In Senegal, mobilization to protect the largest forest deposit in the country

From February 7 to March 12, 2022, the Dynamics for an Agroecological Transition in Senegal (DyTAES) – a network that brings together all the actors of agroecology in the country – undertook a large caravan to meet the country’s farmers.

After a 25-day journey punctuated by multiple stages, the caravaneers reached the departments of Kolda, Velingara and Tambacounda, located in the south-east of Senegal, a forest area of ​​prime importance subject to multiple pressures.

Face to face with illegal loggers

This forest, Oumar Dème knows it since his childhood. He saw it deteriorate from year to year, under the aggression of bush fires and machetes. In 2014, when he became mayor of his commune, Ndoga Babacar (department of Tambacounda), he decided to devote his mandate to fighting against the scourge of illegal deforestation.

A particularly risky bet in this border area of ​​Senegal, plagued by poverty, corruption and the circulation of traffickers of all kinds. With the support of the inhabitants, the new mayor has built a community monitoring network that allows him to know what is happening in each forest plot in his municipality.

One day in August 2019, his informants revealed to him the presence of an illegal logging camp in a remote area, just a few kilometers from the Gambian border. He then made a striking decision: to go himself to the site accompanied by the press and a handful of activists in order to surprise the clandestine operators!

Arrived on the spot, the group discovers about fifty exhausted young men and women, the look haggard, some seeming in very bad health. In front of the cameras, the mayor lectures the camp leader and reminds him of the rules for using the forest in force in his commune.

Three years later, in 2022, as the new DyTAES caravan criss-crosses the country, the situation is bitter: in Ndoga Babacar, as in all of south-eastern Senegal, the situation of the forests has deteriorated.

Workers at an illegal logging and coal mining camp in a remote area of ​​eastern Senegal on the Senegal-Gambia border. These young men from Forest Guinea live with their families in precarious conditions, without access to water or health care.
Raphael Belmin/CIRAD
Illegal woodcutting camp (charcoal, worker and faggots) in the managed forest of the commune of Ndoga Babacar (Tambacounda department); in August 2019, Oumar Dème (in blue), mayor of the commune, organized a press conference in this camp.
Raphael Belmin/CIRAD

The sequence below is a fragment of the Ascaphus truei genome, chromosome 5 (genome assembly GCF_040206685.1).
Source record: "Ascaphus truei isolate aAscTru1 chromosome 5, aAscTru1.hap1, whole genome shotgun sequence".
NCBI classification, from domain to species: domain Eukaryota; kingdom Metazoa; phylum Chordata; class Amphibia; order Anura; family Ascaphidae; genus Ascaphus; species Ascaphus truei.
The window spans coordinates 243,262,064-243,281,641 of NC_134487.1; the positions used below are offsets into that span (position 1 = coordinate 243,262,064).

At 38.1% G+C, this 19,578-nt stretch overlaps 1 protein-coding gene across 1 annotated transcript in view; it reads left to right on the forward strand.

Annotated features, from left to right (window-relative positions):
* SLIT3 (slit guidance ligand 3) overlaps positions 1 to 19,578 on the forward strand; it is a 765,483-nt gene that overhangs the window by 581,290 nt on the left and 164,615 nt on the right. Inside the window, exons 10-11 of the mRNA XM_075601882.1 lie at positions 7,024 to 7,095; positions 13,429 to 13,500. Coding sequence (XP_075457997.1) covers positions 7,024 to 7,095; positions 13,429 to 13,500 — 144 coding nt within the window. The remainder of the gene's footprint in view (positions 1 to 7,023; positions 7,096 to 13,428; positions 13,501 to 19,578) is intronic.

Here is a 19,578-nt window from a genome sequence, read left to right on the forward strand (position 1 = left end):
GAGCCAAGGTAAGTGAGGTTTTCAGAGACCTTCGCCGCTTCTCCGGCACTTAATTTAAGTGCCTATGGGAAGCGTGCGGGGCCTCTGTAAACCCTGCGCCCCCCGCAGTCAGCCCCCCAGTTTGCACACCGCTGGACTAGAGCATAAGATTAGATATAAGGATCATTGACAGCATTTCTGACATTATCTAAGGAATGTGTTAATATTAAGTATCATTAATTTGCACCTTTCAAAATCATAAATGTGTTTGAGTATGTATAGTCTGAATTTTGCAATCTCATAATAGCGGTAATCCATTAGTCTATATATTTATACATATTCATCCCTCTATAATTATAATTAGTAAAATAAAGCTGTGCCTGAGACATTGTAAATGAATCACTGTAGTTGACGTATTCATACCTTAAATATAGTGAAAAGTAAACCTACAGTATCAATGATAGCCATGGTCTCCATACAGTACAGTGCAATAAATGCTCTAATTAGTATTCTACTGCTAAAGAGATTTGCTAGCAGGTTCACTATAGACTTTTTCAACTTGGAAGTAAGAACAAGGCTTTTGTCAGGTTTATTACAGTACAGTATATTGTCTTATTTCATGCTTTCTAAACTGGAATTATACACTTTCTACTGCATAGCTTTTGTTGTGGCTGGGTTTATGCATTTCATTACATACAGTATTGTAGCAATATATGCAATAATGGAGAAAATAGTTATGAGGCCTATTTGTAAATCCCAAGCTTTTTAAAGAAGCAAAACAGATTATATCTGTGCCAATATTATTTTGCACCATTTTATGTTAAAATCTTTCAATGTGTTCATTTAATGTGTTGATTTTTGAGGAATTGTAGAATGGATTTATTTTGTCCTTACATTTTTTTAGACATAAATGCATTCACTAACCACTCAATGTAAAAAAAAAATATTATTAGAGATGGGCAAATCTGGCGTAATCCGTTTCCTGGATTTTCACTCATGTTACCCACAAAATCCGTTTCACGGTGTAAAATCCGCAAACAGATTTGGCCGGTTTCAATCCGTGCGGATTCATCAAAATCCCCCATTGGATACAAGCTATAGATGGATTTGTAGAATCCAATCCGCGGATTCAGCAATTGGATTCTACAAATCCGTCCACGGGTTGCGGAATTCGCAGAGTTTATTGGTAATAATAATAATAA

A forest region threatened by human activities

The South-East region of Senegal is however spoiled by nature. In sharp contrast to the rest of the country, this subtropical zone benefits from abundant rainfall, on average 730 mm/year.

This mild climate makes it possible to maintain the largest forest deposit in the country. The region is known for its classified forests, including the Niokolo-Koba National Park, included on the list of UNESCO World Heritage Sites, home to a very rich fauna and flora. However, through car windows, caravanners observe black ash carpets and galloping savannah along the roads. A sad consequence of coal mining, anthropogenic bush fires, logging and the cultivation of new land.

Vegetable producer in a frontier zone of Medina Yoro Foulah (department of Kolda).
Raphael Belmin/CIRAD

Despite a political will to protect the forests, the latter are disappearing at a frantic pace. Between 1990 and 2015, the forests increased from 9.3 to 8.2 million hectares in Senegalrecording an average annual loss of 40,000 ha.

Mactar Diop, prefect of the department of Kolda, is aware of the environmental disaster that is taking place: “wood cutting, irregular clearing for agricultural production and anthropogenic bush fires are causing the disappearance of many animal and plant species”. Illegal timber trade between Senegal and Gambia contributes to the gradual disappearance of forest species such as vene (Pterocarpus erinaceus) and the kapok tree (Ceiba pentandra).

Forest plot after a bush fire in the department of Kolda.
Raphael Belmin/CIRAD
Every year, the populations of the department of Kolda set fire to forests and fallow land. Burning quickly clears undergrowth and stimulates the growth of herbaceous biomass to feed livestock. This practice, when not properly controlled, can also kill trees and degrade soils.
Raphael Belmin/CIRAD

An agroecology that protects forests

During its visit to the south-east of Senegal, the DyTAES caravan highlighted several initiatives to fight against anthropogenic bush fires and the abusive cutting of trees.